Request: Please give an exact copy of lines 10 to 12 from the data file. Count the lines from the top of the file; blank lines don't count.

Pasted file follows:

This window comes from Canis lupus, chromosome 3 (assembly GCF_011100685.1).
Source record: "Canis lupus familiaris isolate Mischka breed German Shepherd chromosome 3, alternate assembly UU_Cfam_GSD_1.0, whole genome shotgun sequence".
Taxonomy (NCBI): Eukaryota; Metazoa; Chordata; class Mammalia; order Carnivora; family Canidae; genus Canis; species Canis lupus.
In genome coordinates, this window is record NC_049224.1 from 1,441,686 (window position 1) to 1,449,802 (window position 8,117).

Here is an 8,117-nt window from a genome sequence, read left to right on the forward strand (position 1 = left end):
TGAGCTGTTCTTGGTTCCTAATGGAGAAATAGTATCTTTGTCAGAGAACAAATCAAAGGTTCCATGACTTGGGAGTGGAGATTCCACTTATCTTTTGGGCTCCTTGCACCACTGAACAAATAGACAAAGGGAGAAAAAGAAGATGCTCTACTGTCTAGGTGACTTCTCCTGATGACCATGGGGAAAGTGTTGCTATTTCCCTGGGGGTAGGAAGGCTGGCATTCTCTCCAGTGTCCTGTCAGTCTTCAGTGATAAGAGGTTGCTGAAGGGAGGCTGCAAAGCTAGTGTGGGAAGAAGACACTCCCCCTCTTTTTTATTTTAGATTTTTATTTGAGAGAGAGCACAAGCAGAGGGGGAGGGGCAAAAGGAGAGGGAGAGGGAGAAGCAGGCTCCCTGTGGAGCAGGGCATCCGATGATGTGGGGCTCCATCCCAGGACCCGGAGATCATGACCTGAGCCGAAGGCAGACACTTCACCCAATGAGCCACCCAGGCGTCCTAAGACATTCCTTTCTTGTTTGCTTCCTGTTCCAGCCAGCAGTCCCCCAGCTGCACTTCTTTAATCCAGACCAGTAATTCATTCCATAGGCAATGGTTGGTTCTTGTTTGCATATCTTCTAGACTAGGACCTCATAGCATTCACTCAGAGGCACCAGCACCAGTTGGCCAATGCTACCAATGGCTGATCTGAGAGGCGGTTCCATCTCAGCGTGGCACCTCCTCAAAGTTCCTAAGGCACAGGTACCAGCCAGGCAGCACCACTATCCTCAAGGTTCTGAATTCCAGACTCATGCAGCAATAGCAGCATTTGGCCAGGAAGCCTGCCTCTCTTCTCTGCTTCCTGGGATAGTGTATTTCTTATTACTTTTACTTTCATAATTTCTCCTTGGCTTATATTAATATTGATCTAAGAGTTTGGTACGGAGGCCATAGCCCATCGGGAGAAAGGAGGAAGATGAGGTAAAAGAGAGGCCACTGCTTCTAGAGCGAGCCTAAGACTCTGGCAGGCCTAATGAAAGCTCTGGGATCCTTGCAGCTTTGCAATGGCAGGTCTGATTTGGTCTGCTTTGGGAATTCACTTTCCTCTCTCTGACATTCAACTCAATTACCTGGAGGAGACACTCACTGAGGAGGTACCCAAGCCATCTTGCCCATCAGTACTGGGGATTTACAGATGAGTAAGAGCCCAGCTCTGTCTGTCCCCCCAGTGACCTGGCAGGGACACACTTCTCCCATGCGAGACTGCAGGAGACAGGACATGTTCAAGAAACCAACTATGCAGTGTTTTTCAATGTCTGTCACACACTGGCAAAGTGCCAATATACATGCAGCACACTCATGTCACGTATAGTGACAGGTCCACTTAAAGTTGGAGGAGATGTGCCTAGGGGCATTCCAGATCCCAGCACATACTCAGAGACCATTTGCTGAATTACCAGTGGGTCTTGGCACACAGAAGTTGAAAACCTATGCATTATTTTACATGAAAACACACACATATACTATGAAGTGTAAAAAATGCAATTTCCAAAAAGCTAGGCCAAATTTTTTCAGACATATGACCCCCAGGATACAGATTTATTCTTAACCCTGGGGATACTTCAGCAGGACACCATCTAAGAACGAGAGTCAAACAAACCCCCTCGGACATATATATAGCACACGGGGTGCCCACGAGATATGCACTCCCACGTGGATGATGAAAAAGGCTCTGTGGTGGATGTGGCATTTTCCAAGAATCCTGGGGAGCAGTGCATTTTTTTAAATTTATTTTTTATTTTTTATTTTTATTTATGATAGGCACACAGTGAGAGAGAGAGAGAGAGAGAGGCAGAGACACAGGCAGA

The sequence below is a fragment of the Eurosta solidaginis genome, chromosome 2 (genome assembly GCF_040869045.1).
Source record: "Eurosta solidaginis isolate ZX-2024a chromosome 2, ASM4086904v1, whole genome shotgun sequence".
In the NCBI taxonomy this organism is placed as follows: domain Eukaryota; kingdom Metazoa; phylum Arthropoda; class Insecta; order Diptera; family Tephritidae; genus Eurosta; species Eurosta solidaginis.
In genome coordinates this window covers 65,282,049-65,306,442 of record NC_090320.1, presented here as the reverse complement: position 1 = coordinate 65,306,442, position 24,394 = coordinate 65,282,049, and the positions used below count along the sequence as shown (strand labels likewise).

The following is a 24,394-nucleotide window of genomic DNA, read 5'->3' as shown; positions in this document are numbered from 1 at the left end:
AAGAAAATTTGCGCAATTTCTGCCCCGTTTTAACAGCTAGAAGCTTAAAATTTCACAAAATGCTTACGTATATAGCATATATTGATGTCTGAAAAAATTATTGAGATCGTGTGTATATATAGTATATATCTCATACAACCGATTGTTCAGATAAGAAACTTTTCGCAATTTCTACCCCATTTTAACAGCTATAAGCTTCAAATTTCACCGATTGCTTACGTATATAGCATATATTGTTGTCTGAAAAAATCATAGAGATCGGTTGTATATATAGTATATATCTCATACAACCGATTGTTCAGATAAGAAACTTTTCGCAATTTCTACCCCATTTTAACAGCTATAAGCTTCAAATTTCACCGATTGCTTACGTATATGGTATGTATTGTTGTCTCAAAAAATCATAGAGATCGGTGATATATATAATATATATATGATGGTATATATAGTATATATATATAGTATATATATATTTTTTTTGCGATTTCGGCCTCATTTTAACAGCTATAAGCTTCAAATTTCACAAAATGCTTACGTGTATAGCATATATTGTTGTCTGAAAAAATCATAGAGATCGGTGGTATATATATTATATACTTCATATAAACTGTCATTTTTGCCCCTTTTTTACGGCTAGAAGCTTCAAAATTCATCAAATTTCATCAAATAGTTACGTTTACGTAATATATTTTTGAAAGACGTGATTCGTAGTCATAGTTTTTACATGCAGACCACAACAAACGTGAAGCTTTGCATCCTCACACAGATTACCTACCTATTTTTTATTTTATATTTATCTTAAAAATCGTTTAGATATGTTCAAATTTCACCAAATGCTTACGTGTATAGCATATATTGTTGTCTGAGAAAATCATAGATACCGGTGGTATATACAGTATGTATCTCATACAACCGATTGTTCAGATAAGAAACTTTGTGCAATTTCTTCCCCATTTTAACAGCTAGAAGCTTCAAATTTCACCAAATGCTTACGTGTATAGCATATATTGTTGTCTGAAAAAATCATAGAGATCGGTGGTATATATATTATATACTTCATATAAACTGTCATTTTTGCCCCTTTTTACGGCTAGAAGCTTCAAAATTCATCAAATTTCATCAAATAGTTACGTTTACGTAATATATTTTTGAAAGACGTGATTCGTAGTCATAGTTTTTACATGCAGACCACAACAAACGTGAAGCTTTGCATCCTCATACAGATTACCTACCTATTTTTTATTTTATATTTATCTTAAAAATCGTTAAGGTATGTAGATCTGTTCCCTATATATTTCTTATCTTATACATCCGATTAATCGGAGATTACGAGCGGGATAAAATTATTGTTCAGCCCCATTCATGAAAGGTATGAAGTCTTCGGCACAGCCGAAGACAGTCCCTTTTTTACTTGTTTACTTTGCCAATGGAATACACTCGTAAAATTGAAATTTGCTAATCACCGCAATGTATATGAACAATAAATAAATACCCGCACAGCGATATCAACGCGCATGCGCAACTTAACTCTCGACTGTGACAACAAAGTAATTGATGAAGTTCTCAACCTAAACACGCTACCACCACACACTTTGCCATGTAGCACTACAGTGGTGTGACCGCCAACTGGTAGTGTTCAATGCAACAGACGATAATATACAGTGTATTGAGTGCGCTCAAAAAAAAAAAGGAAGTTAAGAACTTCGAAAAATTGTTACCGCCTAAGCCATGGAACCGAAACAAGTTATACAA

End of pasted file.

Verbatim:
In genome coordinates this window covers 65,282,049-65,306,442 of record NC_090320.1, presented here as the reverse complement: position 1 = coordinate 65,306,442, position 24,394 = coordinate 65,282,049, and the positions used below count along the sequence as shown (strand labels likewise).

The following is a 24,394-nucleotide window of genomic DNA, read 5'->3' as shown; positions in this document are numbered from 1 at the left end:
AAGAAAATTTGCGCAATTTCTGCCCCGTTTTAACAGCTAGAAGCTTAAAATTTCACAAAATGCTTACGTATATAGCATATATTGATGTCTGAAAAAATTATTGAGATCGTGTGTATATATAGTATATATCTCATACAACCGATTGTTCAGATAAGAAACTTTTCGCAATTTCTACCCCATTTTAACAGCTATAAGCTTCAAATTTCACCGATTGCTTACGTATATAGCATATATTGTTGTCTGAAAAAATCATAGAGATCGGTTGTATATATAGTATATATCTCATACAACCGATTGTTCAGATAAGAAACTTTTCGCAATTTCTACCCCATTTTAACAGCTATAAGCTTCAAATTTCACCGATTGCTTACGTATATGGTATGTATTGTTGTCTCAAAAAATCATAGAGATCGGTGATATATATAATATATATATGATGGTATATATAGTATATATATATAGTATATATATATTTTTTTTGCGATTTCGGCCTCATTTTAACAGCTATAAGCTTCAAATTTCACAAAATGCTTACGTGTATAGCATATATTGTTGTCTGAAAAAATCATAGAGATCGGTGGTATATATATTATATACTTCATATAAACTGTCATTTTTGCCCCTTTTTTACGGCTAGAAGCTTCAAAATTCATCAAATTTCATCAAATAGTTACGTTTACGTAATATATTTTTGAAAGACGTGATTCGTAGTCATAGTTTTTACATGCAGACCACAACAAACGTGAAGCTTTGCATCCTCACACAGATTACCTACCTATTTTTTATTTTATATTTATCTTAAAAATCGTTTAGATATGTTCAAATTTCACCAAATGCTTACGTGTATAGCATATATTGTTGTCTGAGAAAATCATAGATACCGGTGGTATATACAGTATGTATCTCATACAACCGATTGTTCAGATAAGAAACTTTGTGCAATTTCTTCCCCATTTTAACAGCTAGAAGCTTCAAATTTCACCAAATGCTTACGTGTATAGCATATATTGTTGTCTGAAAAAATCATAGAGATCGGTGGTATATATATTATATACTTCATATAAACTGTCATTTTTGCCCCTTTTTACGGCTAGAAGCTTCAAAATTCATCAAATTTCATCAAATAGTTACGTTTACGTAATATATTTTTGAAAGACGTGATTCGTAGTCATAGTTTTTACATGCAGACCACAACAAACGTGAAGCTTTGCATCCTCATACAGATTACCTACCTATTTTTTATTTTATATTTATCTTAAAAATCGTTAAGGTATGTAGATCTGTTCCCTATATATTTCTTATCTTATACATCCGATTAATCGGAGATTACGAGCGGGATAAAATTATTGTTCAGCCCCATTCATGAAAGGTATGAAGTCTTCGGCACAGCCGAAGACAGTCCCTTTTTTACTTGTTTACTTTGCCAATGGAATACACTCGTAAAATTGAAATTTGCTAATCACCGCAATGTATATGAACAATAAATAAATACCCGCACAGCGATATCAACGCGCATGCGCAACTTAACTCTCGACTGTGACAACAAAGTAATTGATGAAGTTCTCAACCTAAACACGCTACCACCACACACTTTGCCATGTAGCACTACAGTGGTGTGACCGCCAACTGGTAGTGTTCAATGCAACAGACGATAATATACAGTGTATTGAGTGCGCTCAAAAAAAAAAAGGAAGTTAAGAACTTCGAAAAATTGTTACCGCCTAAGCCATGGAACCGAAACAAGTTATACAA